[sixties-l] Who Made Bob Kerrey Do It?

From: radman (resist@best.com)
Date: Tue May 22 2001 - 22:58:30 EDT

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    Who Made Bob Kerrey Do It?

    Gerhard Klann: We Just Slaughtered Them

    by Nat Hentoff
    Village Voice
    May 23-29, 2001

    I would not call it a war crime. To describe it as an atrocity, I would
    say, is pretty close to being right, because that's how it felt. Bob
    Kerrey, CBS-TV's 60 Minutes II: "Memories of a Massacre," May 1

    Soon after The New York Times Magazine and 60 Minutes II focused on the
    sharply dissonant stories of what happened in the Vietnamese village of
    Thanh Phong on a dark night in 1969, there were pickets outside New School
    UniversityRobert Kerrey, presidenton West 12th Street.
    They were from the Internationalist Group, part of the League for the
    Fourth international, in short, Trotskyites. Amid the shouts, they
    distributed a flyer with the headline:

    "Drive Out War Criminal Bob Kerrey! He Should Be Brought to Justice by a
    Court of His Surviving Victims in Ho Chi Minh City!"

    But now, the pickets gone, Kerrey is off the front pages, as well as the
    inside ones, and his name is seldom heard on talk radio or television.

    In a May 3 article in the Lincoln, Nebraska, Journal Star, which used to be
    the former senator's hometown newspaper, Kerrey was described as "relaxed .
    . . The public's fixation on that night in Thanh Phong could be over, he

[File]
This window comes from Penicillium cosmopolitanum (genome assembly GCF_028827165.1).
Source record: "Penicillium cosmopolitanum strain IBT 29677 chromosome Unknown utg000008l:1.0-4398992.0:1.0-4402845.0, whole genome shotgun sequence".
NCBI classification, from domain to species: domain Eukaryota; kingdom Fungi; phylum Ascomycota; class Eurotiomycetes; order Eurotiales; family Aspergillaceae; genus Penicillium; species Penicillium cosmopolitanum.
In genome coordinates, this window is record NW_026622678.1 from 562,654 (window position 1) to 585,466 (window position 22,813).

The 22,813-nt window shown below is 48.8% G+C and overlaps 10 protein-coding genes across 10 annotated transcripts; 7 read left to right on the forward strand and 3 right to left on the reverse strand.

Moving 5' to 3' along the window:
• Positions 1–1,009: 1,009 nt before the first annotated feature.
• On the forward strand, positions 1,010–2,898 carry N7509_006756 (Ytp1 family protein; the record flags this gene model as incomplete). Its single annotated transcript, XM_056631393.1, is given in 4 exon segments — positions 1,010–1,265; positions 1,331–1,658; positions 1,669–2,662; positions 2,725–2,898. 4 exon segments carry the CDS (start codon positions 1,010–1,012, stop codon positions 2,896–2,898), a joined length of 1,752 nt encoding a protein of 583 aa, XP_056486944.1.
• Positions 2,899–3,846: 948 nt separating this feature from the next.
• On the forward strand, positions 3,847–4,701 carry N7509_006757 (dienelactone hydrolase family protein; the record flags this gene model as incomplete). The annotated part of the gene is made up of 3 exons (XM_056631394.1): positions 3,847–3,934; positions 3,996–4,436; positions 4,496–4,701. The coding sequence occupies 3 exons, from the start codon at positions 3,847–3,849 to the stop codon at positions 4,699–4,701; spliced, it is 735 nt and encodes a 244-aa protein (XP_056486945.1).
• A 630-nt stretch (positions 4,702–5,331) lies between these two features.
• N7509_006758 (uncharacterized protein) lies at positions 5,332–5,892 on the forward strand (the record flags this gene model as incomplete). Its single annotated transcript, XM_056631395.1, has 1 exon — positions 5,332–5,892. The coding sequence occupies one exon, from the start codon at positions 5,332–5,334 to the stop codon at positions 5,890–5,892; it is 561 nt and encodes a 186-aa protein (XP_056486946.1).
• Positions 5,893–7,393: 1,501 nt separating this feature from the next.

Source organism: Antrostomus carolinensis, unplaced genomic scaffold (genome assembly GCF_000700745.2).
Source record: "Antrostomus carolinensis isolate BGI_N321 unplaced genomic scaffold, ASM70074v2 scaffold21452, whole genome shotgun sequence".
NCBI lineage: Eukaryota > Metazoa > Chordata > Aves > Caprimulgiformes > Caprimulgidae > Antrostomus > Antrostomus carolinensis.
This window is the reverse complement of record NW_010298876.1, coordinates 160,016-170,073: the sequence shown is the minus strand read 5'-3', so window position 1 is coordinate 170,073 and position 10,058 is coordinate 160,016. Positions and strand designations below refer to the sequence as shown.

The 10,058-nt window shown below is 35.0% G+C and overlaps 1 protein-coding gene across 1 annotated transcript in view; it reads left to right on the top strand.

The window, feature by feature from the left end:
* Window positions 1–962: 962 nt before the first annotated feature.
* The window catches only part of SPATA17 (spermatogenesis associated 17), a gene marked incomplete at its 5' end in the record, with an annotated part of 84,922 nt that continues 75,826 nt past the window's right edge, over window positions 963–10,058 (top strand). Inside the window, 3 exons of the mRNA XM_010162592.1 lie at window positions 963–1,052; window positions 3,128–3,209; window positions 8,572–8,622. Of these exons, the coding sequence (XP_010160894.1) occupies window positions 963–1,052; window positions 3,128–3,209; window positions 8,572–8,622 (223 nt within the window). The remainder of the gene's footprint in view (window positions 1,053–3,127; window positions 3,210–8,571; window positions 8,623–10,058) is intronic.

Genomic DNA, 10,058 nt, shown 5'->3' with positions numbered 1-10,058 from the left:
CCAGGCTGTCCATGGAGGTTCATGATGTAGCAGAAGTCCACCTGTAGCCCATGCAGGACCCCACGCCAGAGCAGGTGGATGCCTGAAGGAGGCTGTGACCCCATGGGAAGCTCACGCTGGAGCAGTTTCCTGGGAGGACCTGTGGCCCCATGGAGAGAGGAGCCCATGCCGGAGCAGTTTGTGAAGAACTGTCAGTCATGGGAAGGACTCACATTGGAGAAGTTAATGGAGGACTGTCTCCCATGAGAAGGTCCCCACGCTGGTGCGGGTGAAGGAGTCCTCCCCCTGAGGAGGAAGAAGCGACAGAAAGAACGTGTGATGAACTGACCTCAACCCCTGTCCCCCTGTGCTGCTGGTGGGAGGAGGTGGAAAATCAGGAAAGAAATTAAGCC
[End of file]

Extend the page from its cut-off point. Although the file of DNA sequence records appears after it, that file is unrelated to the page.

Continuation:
said. . . . 'Enough is enough,' " Kerrey added.

    It does indeed look as if there will be no official investigation of the
    charge made by one of the seven members of Kerrey's Raiders that night,
    Gerhard Klann. On 60 Minutes II and in the April 29 New York Times
    Magazine, Klann said that at Kerrey's direction, 15 or so young children,
    including a baby, were herded together and, at close range, shot to death.

    "We just basically slaughtered those people," Klann said. After the
    fusillade, the baby was still crying. Says Klann: "The baby was shot to
    death like the rest of them."

    Kerrey denies Klann's account. He says they were in a free-fire zone on a
    moonless night. The seven Navy SEALs were fired upon and returned fire in
    the dark. Only when they went into the village did Kerrey and others see
    the corpses. (U.S. Naval Observatory records say the moon was 60 percent
    visible until an hour after the killings.)

    According to Gerhard Klann, "Kerrey kneeled on an old man's chest and
    slashed his throat."
    The worst may be over for Kerrey so far as most of the media is concerned.
    But questions remain. Columnist Michael Kelly (New York Post, May 2): "Why,
    as Kerrey admits, were the corpses all found huddled in a group in the
    middle of the village, in a manner suggestive of an execution, and very
    hard to explain under Kerrey's version?" (The May 5 Economist asks the same
    As soon as the story broke, three United States senators who had served in